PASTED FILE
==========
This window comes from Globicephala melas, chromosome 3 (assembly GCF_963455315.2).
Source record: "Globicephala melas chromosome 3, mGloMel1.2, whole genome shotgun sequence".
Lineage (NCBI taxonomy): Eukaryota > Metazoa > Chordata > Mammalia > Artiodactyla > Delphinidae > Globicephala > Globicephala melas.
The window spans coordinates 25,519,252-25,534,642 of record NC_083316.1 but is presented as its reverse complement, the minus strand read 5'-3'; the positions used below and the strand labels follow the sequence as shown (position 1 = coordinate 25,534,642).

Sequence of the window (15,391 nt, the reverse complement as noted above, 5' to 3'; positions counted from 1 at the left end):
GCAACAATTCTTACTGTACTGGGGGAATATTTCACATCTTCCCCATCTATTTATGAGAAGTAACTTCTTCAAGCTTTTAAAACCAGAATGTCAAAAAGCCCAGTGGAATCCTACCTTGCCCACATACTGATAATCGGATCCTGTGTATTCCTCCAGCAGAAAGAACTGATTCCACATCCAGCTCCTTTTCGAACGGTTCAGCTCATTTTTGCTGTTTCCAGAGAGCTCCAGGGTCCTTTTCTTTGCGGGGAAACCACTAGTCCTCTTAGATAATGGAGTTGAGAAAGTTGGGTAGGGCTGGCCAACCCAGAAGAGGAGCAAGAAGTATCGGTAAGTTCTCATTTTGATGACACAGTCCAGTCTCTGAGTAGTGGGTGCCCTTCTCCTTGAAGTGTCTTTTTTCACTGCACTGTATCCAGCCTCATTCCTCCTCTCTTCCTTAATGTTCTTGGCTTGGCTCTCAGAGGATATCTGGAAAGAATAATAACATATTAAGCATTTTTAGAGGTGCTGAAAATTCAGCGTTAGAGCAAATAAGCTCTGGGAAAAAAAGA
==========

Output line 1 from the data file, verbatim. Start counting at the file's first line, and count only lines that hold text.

This window comes from Globicephala melas, chromosome 3 (assembly GCF_963455315.2).